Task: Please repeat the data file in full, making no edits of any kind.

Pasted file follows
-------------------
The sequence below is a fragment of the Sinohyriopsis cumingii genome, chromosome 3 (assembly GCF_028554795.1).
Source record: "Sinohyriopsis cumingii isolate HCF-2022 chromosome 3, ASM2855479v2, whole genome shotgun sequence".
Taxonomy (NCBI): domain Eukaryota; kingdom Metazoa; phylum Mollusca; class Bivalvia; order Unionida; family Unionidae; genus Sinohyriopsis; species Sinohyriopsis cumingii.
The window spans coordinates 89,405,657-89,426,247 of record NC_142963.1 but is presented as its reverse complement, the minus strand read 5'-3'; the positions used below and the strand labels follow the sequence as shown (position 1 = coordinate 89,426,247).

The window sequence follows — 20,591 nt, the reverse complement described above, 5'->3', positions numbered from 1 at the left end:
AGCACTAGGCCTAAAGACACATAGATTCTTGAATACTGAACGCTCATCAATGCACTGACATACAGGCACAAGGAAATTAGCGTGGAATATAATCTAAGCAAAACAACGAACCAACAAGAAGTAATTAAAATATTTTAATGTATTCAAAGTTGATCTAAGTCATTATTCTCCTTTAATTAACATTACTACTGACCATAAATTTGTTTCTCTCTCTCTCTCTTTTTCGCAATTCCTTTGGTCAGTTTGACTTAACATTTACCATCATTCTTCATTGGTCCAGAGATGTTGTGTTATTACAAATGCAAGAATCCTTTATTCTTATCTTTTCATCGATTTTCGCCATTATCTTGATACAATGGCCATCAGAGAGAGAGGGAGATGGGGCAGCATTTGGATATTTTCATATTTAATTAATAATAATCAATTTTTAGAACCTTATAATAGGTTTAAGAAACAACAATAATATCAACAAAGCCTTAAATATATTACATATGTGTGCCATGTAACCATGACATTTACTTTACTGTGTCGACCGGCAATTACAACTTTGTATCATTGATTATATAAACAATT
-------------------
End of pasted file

The sequence below is a fragment of the Sinohyriopsis cumingii genome, chromosome 3 (assembly GCF_028554795.1).
Source record: "Sinohyriopsis cumingii isolate HCF-2022 chromosome 3, ASM2855479v2, whole genome shotgun sequence".
Taxonomy (NCBI): domain Eukaryota; kingdom Metazoa; phylum Mollusca; class Bivalvia; order Unionida; family Unionidae; genus Sinohyriopsis; species Sinohyriopsis cumingii.
The window spans coordinates 89,405,657-89,426,247 of record NC_142963.1 but is presented as its reverse complement, the minus strand read 5'-3'; the positions used below and the strand labels follow the sequence as shown (position 1 = coordinate 89,426,247).

The window sequence follows — 20,591 nt, the reverse complement described above, 5'->3', positions numbered from 1 at the left end:
AGCACTAGGCCTAAAGACACATAGATTCTTGAATACTGAACGCTCATCAATGCACTGACATACAGGCACAAGGAAATTAGCGTGGAATATAATCTAAGCAAAACAACGAACCAACAAGAAGTAATTAAAATATTTTAATGTATTCAAAGTTGATCTAAGTCATTATTCTCCTTTAATTAACATTACTACTGACCATAAATTTGTTTCTCTCTCTCTCTCTTTTTCGCAATTCCTTTGGTCAGTTTGACTTAACATTTACCATCATTCTTCATTGGTCCAGAGATGTTGTGTTATTACAAATGCAAGAATCCTTTATTCTTATCTTTTCATCGATTTTCGCCATTATCTTGATACAATGGCCATCAGAGAGAGAGGGAGATGGGGCAGCATTTGGATATTTTCATATTTAATTAATAATAATCAATTTTTAGAACCTTATAATAGGTTTAAGAAACAACAATAATATCAACAAAGCCTTAAATATATTACATATGTGTGCCATGTAACCATGACATTTACTTTACTGTGTCGACCGGCAATTACAACTTTGTATCATTGATTATATAAACAATT